Sri Lanka is the first South Asian nation to adopt, rather fully, the liberal outward-looking policies. It has brought in series of changes in its trade regime since it gained independence from British colonial rule in 1948. During the first decade after independence, it continued with a liberal trade regime.
However, growing BOP problems and change in political leadership induced a policy shift-towards protectionist import substitution policies. By the mid- 1970s the Sri Lankan economy had become one of the most inward-oriented and regulated economies.
The fall-out of these polices was the slowing down of the economic growth since the early 1960. In the latter half of the 1970s, the government, therefore, decided to embark upon the path of extensive economic liberalisation. It launched SAPs in two phases, first in 1977-89 and second in 1990 and onwards.
The First Phase (1977-89)
The process of economic reforms began in late 1977 first by initiating the task °f revising tariff structure, reducing restrictions on foreign investment, Enouncing new incentives to export-oriented foreign investment under a Free Trade Zone scheme.
It also undertook financial reforms including adjusting interest rates to levels above the rate of inflation, opening the banking sector to foreign banks and allowing credit markets to determine interest rates, exchange rate realignment and incentives for non-traditional exports.
It devalued its domestic currency by more than 100 per cent (in nominal terms). The impact of these reforms on the economy was quite substantial as the GDP growth rate went up from 2.9 per cent in the first half of the 1970s to 6 per cent during 1978- 83 The FDI inflows which were US$0.2 million in 1970-77 reached to about US $41 million in 1978-87 . The exports went up to US$1.5 billion in 1988 from US $0.80 billion in 1977.
Most importantly the confidence of the foreign investors increased and number of joint ventures between domestic and foreign investors increased. However, these reforms lost ‘momentum in the early 1980s mainly because of two reasons: first shift in policy priorities away from structural adjustment towards politically appealing glamorous investment projects and secondly, the intensification of the ethnic conflict between the Sri Lankan Tamil and the government forces.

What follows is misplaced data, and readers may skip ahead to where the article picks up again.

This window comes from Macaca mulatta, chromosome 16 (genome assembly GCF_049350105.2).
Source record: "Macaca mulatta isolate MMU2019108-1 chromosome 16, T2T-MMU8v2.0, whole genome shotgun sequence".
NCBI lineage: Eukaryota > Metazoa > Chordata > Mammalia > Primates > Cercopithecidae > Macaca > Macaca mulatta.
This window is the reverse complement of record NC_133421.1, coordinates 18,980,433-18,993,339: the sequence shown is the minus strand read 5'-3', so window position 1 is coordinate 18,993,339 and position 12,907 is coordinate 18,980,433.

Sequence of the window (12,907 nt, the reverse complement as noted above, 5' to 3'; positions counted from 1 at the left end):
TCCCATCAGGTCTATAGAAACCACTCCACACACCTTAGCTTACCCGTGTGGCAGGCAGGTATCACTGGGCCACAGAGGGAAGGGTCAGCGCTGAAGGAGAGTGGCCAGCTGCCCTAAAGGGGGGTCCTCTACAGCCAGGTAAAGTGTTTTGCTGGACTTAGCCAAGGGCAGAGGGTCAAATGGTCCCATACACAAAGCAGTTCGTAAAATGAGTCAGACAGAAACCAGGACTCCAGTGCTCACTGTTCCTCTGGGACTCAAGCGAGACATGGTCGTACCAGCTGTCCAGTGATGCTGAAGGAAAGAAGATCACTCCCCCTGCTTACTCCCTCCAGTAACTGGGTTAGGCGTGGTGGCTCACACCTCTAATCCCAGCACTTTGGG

The Second Phase of SAPs (1990 onwards)
The movement for separate land for the Sri Lankan Tamil picked up around mid-1980s under the banner of Liberation Tigers of Tamil Eelam (LTTE) which caused immense economic loss and instability in political and social fields.
The LTTE’s revolt and militant activities resulted in sharp escalation in defense expenditure, which, in turn led to widening Fiscal deficits, growing macroeconomic problems, and a rapid erosion of international competitiveness. By the end of 1988, the forex reserves had fallen sharply. The FDI declined and there was balance of payments crisis which compelled the government to approach the IMF in June 1987 for financial support. The loan was sanctioned with the conditionality of launching economic reforms. The reform package included privatisation programmes, further tariff cuts and simplification, removal of exchange controls on current account transactions (of BOPS), commitment to flexible exchange rate, and an initiative to cut the fiscal deficit. The implementation of reforms package helped the economy to rejuvenate growth rate from 3.5% in the latter half of the 1980s to 5.03 per cent in the first half of the 1990s.
The containment of the LTTE’s rebellion (for a while) during 1990-96 also helped the government to make concerted efforts to refocus attention on developmental activities. With the return of social stability and peace, the foreign investment began flowing in the country. In 1997, the FDI inflows rose to US$433 million. There was also marked improvement in exports. However, the question of reducing military expenditure could not be resolved. The country spends over 4 per cent of national income on military which is quite high for a modest economy like Sri Lanka.